Cold Water Therapy
Self Tempering in Nature
Like the tradition of Hermitage, the tradition of Cold Water Therapy has been practiced by martial arts masters and spiritual practitioners from around the world as a way of rejuvenating the body, mind, and spirit, and a way of becoming more in harmony with nature. In the Western Martial Arts, this practice was done by some orders of knights, and other religious traditions.
Many people who do the martial arts talk about nature. They talk about animals, and seasons. But how many people really take the time to appreciate these things in the depth they deserve? Most people spend all summer driving in an air conditioned car to and from an air conditioned home to an air conditioned mall or office. In winter, they crank up the thermostat, get electric blankets and sox, and use space heaters big enough to melt Pike's Peak from afar.
They hide from the damn real world! What's worse is, then they talk about it like they know. You hear this at work all the time - people just discussing the weather, but do they really know? It's just bitching mostly, "It rained" "It snowed". Like the weather cares how you feel? How 'bout if you were a squirrel, then how bad would today be? Count your blessings. Maybe try to be grateful about the weather - you're here to see it.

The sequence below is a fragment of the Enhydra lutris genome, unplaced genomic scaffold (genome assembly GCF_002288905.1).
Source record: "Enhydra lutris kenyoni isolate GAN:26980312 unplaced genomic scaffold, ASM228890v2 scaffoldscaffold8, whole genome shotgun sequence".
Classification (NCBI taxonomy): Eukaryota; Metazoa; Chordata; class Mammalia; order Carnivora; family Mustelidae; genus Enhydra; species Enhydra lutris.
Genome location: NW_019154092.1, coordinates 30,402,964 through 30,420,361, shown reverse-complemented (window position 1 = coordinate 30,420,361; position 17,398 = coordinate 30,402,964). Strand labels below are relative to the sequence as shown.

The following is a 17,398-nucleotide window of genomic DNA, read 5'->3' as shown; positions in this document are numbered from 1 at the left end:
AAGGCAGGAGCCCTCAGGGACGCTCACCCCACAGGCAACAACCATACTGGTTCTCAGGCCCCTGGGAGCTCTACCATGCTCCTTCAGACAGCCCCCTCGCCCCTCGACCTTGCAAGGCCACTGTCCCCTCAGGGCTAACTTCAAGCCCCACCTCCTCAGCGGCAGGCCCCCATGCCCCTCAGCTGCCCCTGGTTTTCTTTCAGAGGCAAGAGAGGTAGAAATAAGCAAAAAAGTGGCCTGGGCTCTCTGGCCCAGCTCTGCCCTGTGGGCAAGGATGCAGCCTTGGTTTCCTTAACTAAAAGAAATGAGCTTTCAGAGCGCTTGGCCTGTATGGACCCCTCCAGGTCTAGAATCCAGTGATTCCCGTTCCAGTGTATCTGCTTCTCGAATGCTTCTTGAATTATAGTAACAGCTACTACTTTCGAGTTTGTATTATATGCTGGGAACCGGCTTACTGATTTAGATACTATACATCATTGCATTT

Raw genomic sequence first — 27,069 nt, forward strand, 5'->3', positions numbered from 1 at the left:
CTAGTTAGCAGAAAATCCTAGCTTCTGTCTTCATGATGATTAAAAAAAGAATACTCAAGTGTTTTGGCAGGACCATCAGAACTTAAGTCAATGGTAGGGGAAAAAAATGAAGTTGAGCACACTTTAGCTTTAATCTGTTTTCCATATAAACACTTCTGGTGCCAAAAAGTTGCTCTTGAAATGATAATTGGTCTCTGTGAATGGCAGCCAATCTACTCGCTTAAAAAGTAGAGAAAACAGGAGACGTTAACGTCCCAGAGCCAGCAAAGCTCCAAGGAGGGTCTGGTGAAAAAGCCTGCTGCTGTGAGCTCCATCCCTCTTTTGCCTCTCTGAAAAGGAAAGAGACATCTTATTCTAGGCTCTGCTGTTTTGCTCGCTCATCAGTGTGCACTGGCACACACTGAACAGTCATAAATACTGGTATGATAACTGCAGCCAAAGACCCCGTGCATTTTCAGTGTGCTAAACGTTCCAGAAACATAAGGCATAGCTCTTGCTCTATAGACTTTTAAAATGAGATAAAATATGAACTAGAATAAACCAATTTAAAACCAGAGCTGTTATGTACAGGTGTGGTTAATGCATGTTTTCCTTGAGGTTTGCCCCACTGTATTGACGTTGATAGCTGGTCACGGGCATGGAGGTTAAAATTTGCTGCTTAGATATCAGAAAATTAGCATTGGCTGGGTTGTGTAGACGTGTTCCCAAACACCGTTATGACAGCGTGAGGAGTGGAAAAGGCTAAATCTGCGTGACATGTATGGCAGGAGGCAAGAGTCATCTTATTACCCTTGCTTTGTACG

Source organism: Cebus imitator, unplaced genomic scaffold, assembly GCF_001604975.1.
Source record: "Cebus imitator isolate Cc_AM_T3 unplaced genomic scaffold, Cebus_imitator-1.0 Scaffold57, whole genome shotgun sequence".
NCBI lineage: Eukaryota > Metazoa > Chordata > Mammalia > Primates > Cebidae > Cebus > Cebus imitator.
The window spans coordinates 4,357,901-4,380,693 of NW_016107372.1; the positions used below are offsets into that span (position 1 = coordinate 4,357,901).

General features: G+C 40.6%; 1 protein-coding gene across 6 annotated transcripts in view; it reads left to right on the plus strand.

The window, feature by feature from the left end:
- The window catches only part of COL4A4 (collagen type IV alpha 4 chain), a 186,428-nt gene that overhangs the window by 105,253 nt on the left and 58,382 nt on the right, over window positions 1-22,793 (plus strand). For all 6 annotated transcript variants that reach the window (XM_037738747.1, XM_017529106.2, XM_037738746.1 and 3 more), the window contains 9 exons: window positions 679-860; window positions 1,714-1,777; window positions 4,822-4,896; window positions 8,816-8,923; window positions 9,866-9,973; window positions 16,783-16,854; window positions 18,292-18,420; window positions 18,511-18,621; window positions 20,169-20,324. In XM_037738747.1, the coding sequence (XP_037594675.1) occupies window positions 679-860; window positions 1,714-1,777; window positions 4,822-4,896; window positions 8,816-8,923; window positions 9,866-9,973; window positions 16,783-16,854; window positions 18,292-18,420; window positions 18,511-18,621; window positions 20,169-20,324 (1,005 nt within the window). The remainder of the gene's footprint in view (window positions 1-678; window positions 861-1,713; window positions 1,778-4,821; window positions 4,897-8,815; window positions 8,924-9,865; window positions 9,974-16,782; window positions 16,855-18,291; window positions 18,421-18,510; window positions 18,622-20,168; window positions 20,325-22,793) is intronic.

This isolation from nature is not a good thing for people, physically or mentally, and is the root of many problems and miseries. They fill their bodies with chemically loaded, nutritionally deficient microwaved fast-foods, take lots of over the counter medicines and pills, and do nothing to exercise their bodies or stretch their minds, preferring tv and commercial culture to real life. So many people could tell you all about the love life of some celebrity, or the plots of every tv show, but what the hell does that matter? It is vacuous mental bubble-fill, substituting for real knowledge. You mind wants to lean, you must let it - start with the basics, history, philosophy, religion, and so on. Don't substitute "what is presented to you" as "what it is you should know"...anymore these are very different things.